The Mathematics of Buying a House
Let's first consider the idea of buying property purely as an investment. For majority of us, a property investment will be the single largest asset in our portfolio. Hence, it is crucial to understand the full financial impact of doing so. Stamp duty, registration fees, service tax, VAT, maintenance deposits, brokerage fees, parking space and interior decoration are just some of the costs involved in buying a house. Typically, a residential property worth 1 crore can incur well over 15-18 lakhs in added costs. That's a 15% upfront cost of investment at the very least!
Besides the high "entry load", and subsequently an "exit load" at the time of selling, the risk of value appreciation also has a lot of risks. Given the high capital requirement for investing, it is difficult to create a diversified portfolio where localized risks can be mitigated. Each investment is prone to a high degree of risk from unsystematic factors such as geographical location, local infrastructure development, delayed or delinquent projects, valuation risk due to lack of transparency, litigation and political risk, etc. To make things worse, there are significant systemic risks in the Indian real estate sector that have made it one of the worst performing sectors in the country. Large unsold inventories, artificially inflated prices, valuations driven by investors rather than genuine home owners and poor regulatory oversight have resulted in one of worst 10-year periods for real estate in India.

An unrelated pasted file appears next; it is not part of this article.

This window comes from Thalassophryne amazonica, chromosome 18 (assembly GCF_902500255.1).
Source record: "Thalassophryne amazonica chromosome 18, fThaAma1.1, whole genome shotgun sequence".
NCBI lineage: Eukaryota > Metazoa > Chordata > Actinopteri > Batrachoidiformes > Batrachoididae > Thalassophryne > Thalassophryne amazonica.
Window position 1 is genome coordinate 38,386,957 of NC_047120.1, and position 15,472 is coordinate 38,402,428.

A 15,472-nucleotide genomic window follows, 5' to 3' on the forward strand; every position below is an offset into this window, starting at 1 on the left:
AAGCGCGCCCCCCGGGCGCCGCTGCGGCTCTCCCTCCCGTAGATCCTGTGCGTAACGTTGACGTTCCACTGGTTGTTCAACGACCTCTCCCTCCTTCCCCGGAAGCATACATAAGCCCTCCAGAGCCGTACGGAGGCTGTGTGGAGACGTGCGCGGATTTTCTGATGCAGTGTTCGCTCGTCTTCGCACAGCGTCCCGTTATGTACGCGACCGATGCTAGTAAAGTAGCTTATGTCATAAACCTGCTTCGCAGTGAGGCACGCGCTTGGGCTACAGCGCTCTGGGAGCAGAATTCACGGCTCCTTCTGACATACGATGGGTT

Let's do some simple math. Assume that property prices are going to increase ~10% each year for the next decade. That's a very optimistic assumption, given that according to a recent Knight Frank report, real estate prices have gone up by a maximum of 5-7% in most major cities in the last 10 years. But the real question is, that even if they went up 10%, what would be the return on investment after taking into account the entry and exit costs of investment?
For buying a property worth 87 lakhs, the initial investment required would be roughly 1 crore. The price of this property would increase to 2.25 crores in 10 years. After accounting for selling costs, you would make a net profit of just under 1.21 crores on the initial 1 crore capital. That implies a realized investment return of 8.25%. If we include an optimistic 3% rental yield and long-term capital gains tax of 20%, the return will be less than 9.66% annualized!
That's right, a 9.66% return every year on a 1 crore investment after assuming an optimistic 10% annual appreciation in property prices and 3% rental yield. Sounds unreasonable? It surely is, and the reason why most people don't realize this simple fact is that they get disillusioned by the large absolute gains. It feels great to think about a profit of 1.21 crores, without realizing that the profit is so high only because the initial investment was of the same magnitude!
"Without Mathematics, there is nothing you can do. Everything around you is mathematics. Everything around you is numbers." – Shakuntala Devi, Indian writer, popularly known as the 'human computer'.
The Financials of Buying vs. Renting
Next, let's consider the two alternatives of buying a home vs. renting it purely from a financial aspect. For the sake of simplicity, let's assume that you already have 1 crore in savings to buy a house worth 87 lakhs and don't need to take a home loan. The first scenario where you buy the house is straightforward. Since you are going to occupy the house, there will be no rental income and the price appreciation will be the only financial consideration. The other scenario where you choose to rent is a bit more complex.